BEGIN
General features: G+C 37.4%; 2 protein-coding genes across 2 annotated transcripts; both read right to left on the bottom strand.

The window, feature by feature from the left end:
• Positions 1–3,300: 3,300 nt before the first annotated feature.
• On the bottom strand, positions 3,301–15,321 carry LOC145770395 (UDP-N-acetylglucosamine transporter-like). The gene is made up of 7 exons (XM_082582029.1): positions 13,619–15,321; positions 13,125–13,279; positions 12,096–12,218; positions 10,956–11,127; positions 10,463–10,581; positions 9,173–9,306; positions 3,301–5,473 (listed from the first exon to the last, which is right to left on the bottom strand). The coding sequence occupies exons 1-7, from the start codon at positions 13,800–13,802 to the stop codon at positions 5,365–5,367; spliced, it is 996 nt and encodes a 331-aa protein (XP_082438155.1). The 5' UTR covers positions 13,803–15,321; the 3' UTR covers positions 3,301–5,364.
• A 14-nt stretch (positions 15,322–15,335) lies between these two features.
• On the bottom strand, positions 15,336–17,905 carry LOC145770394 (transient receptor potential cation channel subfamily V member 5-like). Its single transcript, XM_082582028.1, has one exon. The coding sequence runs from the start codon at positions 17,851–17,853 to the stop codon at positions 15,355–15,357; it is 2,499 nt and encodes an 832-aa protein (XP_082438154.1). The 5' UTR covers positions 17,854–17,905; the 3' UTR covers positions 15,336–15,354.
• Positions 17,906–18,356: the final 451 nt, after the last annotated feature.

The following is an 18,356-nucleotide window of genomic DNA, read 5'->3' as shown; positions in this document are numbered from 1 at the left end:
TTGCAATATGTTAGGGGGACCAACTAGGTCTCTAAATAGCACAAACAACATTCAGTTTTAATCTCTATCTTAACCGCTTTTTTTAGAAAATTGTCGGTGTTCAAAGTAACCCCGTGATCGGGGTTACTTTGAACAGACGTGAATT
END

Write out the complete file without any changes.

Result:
General features: G+C 37.4%; 2 protein-coding genes across 2 annotated transcripts; both read right to left on the bottom strand.

The window, feature by feature from the left end:
• Positions 1–3,300: 3,300 nt before the first annotated feature.
• On the bottom strand, positions 3,301–15,321 carry LOC145770395 (UDP-N-acetylglucosamine transporter-like). The gene is made up of 7 exons (XM_082582029.1): positions 13,619–15,321; positions 13,125–13,279; positions 12,096–12,218; positions 10,956–11,127; positions 10,463–10,581; positions 9,173–9,306; positions 3,301–5,473 (listed from the first exon to the last, which is right to left on the bottom strand). The coding sequence occupies exons 1-7, from the start codon at positions 13,800–13,802 to the stop codon at positions 5,365–5,367; spliced, it is 996 nt and encodes a 331-aa protein (XP_082438155.1). The 5' UTR covers positions 13,803–15,321; the 3' UTR covers positions 3,301–5,364.
• A 14-nt stretch (positions 15,322–15,335) lies between these two features.
• On the bottom strand, positions 15,336–17,905 carry LOC145770394 (transient receptor potential cation channel subfamily V member 5-like). Its single transcript, XM_082582028.1, has one exon. The coding sequence runs from the start codon at positions 17,851–17,853 to the stop codon at positions 15,355–15,357; it is 2,499 nt and encodes an 832-aa protein (XP_082438154.1). The 5' UTR covers positions 17,854–17,905; the 3' UTR covers positions 15,336–15,354.
• Positions 17,906–18,356: the final 451 nt, after the last annotated feature.

The following is an 18,356-nucleotide window of genomic DNA, read 5'->3' as shown; positions in this document are numbered from 1 at the left end:
TTGCAATATGTTAGGGGGACCAACTAGGTCTCTAAATAGCACAAACAACATTCAGTTTTAATCTCTATCTTAACCGCTTTTTTTAGAAAATTGTCGGTGTTCAAAGTAACCCCGTGATCGGGGTTACTTTGAACAGACGTGAATT